Morgan Stanley's India exit sign of things to come?

The bank's move to sell its India and Emea wealth units may make sense short-term, but could create larger exposure to domestic and Pacific Rim shocks, says Scorpio Partnership.
Morgan Stanley's India exit sign of things to come?

Morgan Stanley selling its Indian wealth management business to UK bank Standard Chartered in May could be a sign of things to come.

Lacklustre growth in developed markets over the past few years has led private banks to look to developing economies, with many international players setting up operations in India, China, Singapore and other Asian countries.

Many of these countries were experiencing double-digit growth or close to it for years – Morgan Stanley set up its wealth management business in India in 2008, when the economy was growing at 9.3%. Since then, however, growth has slowed, with the economy growing by 6.3% in 2012 and 5% in 2011. On top of slowing growth has come an 18% decline in the number of Indian millionaires in 2011, according to CapGemini and RBC Wealth Management.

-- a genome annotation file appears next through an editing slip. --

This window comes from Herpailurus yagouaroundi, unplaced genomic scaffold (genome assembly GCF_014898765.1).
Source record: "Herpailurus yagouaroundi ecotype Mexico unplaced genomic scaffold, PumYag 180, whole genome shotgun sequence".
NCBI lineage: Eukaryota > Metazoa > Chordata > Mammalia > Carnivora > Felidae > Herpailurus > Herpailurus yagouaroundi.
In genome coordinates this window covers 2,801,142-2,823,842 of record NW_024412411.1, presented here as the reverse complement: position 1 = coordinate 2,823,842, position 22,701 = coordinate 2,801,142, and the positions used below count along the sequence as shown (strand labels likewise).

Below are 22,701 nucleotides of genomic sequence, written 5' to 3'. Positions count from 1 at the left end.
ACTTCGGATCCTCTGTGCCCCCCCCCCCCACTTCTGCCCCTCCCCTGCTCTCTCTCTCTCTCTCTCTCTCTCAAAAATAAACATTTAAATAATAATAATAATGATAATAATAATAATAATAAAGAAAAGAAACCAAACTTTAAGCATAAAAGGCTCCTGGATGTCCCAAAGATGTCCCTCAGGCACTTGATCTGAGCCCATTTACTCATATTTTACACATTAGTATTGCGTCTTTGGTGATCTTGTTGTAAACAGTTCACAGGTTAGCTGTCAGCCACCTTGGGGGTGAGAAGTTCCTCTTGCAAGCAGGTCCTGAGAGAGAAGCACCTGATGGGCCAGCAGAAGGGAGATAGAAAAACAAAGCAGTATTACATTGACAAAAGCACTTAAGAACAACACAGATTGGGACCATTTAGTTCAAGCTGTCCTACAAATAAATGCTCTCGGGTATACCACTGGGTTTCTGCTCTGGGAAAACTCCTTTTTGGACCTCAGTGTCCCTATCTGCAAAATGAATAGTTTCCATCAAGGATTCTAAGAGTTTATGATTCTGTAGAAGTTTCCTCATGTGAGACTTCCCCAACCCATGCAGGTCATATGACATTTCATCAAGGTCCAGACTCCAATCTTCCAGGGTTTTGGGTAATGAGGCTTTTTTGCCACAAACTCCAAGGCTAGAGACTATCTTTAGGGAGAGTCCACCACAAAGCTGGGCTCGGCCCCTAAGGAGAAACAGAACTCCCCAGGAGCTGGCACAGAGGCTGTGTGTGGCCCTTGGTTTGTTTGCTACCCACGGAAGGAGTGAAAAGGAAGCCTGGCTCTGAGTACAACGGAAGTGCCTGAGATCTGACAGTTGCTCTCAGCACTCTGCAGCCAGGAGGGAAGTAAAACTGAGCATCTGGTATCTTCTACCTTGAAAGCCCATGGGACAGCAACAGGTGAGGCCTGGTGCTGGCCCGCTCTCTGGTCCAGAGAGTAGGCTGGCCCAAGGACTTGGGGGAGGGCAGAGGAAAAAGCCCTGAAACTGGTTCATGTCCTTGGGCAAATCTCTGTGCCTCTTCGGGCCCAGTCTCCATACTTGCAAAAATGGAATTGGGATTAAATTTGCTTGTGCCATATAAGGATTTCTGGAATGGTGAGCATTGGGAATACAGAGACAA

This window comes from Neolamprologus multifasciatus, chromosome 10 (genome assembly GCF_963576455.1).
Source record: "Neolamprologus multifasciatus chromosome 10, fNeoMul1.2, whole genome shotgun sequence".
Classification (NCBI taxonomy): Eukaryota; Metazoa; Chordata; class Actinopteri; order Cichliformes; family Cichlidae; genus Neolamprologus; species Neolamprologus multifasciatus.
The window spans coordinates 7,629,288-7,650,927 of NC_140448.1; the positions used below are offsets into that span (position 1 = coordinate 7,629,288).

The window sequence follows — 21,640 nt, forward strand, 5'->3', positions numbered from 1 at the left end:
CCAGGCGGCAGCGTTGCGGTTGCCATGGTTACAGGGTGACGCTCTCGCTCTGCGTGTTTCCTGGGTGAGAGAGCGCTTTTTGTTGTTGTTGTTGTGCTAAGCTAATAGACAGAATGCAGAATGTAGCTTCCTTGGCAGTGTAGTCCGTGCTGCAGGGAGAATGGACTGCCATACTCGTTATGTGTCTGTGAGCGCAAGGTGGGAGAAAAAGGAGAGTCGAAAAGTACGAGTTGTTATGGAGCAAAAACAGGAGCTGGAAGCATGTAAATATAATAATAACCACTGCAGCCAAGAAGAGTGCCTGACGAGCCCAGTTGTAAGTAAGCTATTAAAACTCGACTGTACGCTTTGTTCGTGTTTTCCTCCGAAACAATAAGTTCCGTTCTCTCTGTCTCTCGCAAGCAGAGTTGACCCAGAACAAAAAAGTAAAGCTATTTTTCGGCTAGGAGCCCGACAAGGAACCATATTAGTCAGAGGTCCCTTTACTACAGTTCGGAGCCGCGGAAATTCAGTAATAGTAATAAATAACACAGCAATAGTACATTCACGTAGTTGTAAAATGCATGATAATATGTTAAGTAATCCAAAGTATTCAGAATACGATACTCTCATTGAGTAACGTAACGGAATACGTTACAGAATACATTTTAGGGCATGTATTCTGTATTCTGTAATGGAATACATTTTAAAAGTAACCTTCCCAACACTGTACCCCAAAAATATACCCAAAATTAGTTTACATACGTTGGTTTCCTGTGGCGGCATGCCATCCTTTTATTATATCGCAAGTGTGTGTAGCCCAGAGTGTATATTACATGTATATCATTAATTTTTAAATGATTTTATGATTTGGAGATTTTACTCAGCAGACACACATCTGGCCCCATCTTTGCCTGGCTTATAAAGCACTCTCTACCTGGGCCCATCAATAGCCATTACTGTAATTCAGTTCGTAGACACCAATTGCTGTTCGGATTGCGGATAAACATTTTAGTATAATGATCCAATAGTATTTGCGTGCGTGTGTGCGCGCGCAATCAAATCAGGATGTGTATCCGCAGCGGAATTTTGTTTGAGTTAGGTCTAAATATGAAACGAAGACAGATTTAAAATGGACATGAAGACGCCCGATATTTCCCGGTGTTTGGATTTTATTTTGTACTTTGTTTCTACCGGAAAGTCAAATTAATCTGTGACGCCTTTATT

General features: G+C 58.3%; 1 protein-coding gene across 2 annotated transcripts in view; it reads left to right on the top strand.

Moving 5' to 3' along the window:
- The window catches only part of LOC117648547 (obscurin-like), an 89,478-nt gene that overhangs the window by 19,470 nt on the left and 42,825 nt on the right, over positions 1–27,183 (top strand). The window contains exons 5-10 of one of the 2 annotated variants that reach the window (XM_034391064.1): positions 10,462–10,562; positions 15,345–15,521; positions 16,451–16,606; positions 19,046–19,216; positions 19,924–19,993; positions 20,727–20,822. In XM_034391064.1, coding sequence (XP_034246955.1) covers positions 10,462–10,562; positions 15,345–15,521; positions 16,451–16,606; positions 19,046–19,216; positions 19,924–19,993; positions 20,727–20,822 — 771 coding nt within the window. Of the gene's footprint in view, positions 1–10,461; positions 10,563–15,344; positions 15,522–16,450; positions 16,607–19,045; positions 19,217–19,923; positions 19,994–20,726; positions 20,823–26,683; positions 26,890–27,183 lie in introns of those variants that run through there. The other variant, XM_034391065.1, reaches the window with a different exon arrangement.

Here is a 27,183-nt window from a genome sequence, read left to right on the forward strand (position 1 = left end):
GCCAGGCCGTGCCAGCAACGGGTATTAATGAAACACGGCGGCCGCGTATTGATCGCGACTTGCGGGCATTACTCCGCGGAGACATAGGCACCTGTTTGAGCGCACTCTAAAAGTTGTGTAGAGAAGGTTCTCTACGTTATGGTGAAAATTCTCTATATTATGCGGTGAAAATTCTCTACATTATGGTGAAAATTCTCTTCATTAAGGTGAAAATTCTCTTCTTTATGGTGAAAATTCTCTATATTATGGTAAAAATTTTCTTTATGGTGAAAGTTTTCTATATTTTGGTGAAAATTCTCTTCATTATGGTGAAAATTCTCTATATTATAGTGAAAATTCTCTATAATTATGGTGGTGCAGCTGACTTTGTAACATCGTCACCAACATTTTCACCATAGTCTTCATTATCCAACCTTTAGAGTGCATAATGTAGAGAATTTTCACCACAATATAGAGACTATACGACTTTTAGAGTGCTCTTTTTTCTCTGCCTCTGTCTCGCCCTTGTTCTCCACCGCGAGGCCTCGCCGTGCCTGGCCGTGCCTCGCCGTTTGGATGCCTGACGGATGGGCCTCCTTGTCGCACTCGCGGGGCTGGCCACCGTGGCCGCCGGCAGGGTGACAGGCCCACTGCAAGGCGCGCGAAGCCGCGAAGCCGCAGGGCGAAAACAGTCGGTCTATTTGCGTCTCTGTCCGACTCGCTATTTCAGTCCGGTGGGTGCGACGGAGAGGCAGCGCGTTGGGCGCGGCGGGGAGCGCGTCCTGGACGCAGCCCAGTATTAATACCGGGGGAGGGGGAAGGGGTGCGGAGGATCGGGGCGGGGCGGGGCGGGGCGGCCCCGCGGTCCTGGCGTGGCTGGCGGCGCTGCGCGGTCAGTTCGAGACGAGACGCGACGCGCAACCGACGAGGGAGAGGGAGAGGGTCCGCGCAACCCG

A combination of higher competition as employee and office costs rise faster than revenues led Morgan Stanley to exit India. (The deal with Standard Chartered is thought to be around $8 million, with Morgan Stanley’s unit running AUM of $800 million.)

The move follows the bank’s sale of its European wealth management unit (excluding Switzerland) to Credit Suisse last March.

Still considered a global player, Morgan Stanley has wealth management operations in Singapore, China, Hong Kong, Japan, Australia, Switzerland and Latin America. However, its exits from Europe, the Middle East and Africa (Emea) and India suggest the bank is seeking to limit its exposure to regions and countries that are not delivering expected returns.

Since the financial crisis, Morgan Stanley has sought to improve the fundamentals of its wealth business and focus on markets where it has scale and is profitable. Early reports had indicated that chief executive James Gorman was keen to focus the firm’s efforts on the US wealth business in the hope of more stable returns to offset volatility from its investment banking and trading activities. And after the US wealth division reported a pre-tax 17% profit margin last year, the strategy may be working.

However, while moving away from emerging markets may make sense short term, in the long term it could create larger exposure to domestic and Pacific Rim shocks.

This is a contributed article and the views expressed are independent and not necessarily those of Haymarket Media, AsianInvestor's parent publishing company.

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